Wednesday, April 23, 2008


Yesterday in Ohio, John McCain corrected a questioner who termed NAFTA a “bad four letters.” That earned a laugh for the senator, but no one challenged him when he said: “The answer to our problems is not the siren song of protectionism.” If you want to smear a proposal or an opponent these days, all you have to do is deploy that nine letter version of a four letter word. No need to discuss much after that.

Well, wait a minute. I don’t for a minute subscribe to anything that I consider to be “protectionist.” But I’m not running for president, so I think it’s McCain who needs to be pressed to explain what he means. Why doesn’t the traveling press corps ask the senator what he means? Is it “protectionist” to:

  • Enforce the nation’s trade laws as each president swears he will?
  • Seek redress whenever US rights under WTO and other international agreements are violated?
  • Resist mercantilist practices such as persistent currency undervaluation?
  • Seek an end to all trade-distorting subsidy practices, perhaps by tabling a proposal for end game of the Doha negotiations?
  • Rejecting further special interest provisions that hide under the mantle of “free trade”?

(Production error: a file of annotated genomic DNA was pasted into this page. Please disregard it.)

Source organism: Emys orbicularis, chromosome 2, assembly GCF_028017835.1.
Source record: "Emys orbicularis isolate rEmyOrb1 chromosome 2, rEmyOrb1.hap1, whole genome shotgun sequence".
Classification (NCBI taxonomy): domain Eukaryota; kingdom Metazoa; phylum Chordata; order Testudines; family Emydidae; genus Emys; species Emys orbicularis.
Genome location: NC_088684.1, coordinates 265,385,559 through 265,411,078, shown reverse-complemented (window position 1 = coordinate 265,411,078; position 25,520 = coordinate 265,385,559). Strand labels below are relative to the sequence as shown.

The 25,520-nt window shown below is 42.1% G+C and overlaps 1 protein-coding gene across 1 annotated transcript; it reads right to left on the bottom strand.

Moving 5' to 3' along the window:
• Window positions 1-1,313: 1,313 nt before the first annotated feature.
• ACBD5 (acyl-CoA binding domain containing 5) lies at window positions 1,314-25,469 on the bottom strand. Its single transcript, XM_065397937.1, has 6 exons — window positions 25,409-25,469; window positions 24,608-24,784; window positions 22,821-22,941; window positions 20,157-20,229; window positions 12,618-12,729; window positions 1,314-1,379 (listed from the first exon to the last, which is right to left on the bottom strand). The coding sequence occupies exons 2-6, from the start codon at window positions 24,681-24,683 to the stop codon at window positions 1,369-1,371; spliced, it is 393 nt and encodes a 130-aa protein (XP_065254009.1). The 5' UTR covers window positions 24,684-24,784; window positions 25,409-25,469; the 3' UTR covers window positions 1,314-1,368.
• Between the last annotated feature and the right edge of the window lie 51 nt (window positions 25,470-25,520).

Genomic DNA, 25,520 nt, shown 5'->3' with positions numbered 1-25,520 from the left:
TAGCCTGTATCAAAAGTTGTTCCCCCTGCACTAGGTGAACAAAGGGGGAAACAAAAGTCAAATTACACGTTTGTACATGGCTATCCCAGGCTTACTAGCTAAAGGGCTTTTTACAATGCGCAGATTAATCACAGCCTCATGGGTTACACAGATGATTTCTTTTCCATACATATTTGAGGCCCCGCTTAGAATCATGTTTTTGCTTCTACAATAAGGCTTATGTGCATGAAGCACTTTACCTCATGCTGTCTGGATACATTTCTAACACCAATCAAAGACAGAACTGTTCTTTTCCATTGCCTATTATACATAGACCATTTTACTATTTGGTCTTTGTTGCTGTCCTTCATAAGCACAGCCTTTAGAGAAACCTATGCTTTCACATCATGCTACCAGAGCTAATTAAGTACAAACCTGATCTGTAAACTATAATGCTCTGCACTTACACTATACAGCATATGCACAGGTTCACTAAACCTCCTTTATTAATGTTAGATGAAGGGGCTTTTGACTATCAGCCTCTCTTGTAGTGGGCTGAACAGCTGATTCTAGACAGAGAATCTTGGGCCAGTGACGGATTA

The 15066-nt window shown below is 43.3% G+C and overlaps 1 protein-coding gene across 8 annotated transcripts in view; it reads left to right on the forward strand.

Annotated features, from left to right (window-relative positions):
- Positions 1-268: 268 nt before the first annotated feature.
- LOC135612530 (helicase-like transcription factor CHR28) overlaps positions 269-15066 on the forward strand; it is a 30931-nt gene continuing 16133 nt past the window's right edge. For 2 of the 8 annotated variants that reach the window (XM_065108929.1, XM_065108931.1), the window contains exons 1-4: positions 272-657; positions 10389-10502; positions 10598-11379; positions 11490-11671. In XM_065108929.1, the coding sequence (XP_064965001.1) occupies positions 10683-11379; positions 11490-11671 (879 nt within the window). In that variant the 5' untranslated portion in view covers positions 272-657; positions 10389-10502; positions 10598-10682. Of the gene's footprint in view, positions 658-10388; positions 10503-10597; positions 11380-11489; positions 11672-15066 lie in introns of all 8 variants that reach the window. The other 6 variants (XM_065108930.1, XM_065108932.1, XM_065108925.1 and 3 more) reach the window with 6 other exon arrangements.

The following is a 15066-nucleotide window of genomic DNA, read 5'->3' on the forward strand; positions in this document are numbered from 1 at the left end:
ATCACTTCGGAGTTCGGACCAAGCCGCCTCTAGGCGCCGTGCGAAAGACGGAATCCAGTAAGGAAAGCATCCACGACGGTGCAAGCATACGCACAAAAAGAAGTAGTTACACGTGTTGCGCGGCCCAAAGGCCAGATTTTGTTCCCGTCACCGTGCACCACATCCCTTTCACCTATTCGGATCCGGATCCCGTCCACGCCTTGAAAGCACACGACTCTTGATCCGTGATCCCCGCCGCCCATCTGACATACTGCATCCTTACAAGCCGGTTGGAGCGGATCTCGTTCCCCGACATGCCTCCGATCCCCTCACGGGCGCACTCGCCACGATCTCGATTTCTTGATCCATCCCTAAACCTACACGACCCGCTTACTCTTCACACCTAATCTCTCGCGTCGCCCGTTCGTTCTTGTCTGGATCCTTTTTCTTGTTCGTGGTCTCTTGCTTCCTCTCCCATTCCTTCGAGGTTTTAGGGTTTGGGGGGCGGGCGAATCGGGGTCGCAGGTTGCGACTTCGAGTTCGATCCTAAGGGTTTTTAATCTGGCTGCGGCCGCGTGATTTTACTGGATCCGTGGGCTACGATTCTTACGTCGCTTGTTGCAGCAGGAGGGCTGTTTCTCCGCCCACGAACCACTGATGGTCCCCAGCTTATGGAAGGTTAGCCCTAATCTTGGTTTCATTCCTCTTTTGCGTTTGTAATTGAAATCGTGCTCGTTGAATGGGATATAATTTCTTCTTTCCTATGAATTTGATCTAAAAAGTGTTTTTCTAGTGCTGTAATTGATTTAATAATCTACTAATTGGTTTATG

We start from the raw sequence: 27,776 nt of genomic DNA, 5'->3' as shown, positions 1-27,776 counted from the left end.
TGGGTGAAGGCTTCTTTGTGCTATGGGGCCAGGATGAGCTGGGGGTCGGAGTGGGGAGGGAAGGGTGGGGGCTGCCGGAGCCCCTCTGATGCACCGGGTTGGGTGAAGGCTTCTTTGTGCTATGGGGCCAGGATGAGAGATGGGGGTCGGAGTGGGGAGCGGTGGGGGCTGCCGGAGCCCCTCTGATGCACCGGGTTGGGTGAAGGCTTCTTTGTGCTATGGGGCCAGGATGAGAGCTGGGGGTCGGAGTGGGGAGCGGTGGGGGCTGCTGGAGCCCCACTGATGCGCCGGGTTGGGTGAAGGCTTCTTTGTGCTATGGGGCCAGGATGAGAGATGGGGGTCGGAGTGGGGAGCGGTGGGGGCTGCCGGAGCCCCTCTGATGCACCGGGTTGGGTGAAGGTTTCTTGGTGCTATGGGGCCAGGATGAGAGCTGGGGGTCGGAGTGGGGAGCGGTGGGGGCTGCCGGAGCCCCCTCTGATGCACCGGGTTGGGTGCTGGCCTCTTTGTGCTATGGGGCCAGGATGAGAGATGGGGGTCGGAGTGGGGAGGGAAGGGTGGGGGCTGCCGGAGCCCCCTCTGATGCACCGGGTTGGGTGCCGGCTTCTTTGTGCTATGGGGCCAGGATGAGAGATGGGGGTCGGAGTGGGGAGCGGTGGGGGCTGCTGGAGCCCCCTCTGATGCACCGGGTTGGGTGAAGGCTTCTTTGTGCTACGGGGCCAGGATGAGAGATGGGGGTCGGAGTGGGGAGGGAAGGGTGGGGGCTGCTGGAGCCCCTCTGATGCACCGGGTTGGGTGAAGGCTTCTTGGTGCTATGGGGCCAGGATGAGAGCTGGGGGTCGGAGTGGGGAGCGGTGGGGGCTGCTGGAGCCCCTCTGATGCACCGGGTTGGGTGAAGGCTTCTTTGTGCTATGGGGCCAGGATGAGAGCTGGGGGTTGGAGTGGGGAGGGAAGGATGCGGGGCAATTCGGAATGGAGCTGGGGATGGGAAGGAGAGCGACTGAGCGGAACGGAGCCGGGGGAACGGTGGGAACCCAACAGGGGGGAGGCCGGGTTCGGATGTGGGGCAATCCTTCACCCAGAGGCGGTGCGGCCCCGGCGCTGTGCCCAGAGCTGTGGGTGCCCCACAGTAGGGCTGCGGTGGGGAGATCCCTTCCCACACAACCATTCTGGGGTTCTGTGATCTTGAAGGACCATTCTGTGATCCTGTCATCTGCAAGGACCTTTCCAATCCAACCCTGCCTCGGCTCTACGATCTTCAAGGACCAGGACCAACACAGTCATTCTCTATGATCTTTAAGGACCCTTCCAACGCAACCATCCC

I’m sure voters everywhere would be interested in some “straight talk” on this subject. Instead of just telling us that lost jobs are not coming back, why not spend a little time and effort to inform the citizenry as to the steps that you would take to ensure that their “second chance” at the American Dream will be more promising than their first one?

I’m with Sen. Sherrod Brown who wrote in an op ed in today’s Wall Street Journal: “Let’s stop accusing one another of being protectionist. And let us agree that U.S. trade policy – writing the rules of globalization to protect our national interests and our communities – is worthy of vigorous national debate.”

Charles Blum

1 comment:

  1. I don't get NAFTA, why it was a hot topic when it was enacted or why politicians treat it like a hot potato now. I heard on NPR this week that it has become symbolic, a symbol of American job loss and economic decline, but that it is blamed for more than what it is responsible for. That's great, but I still don't really get it.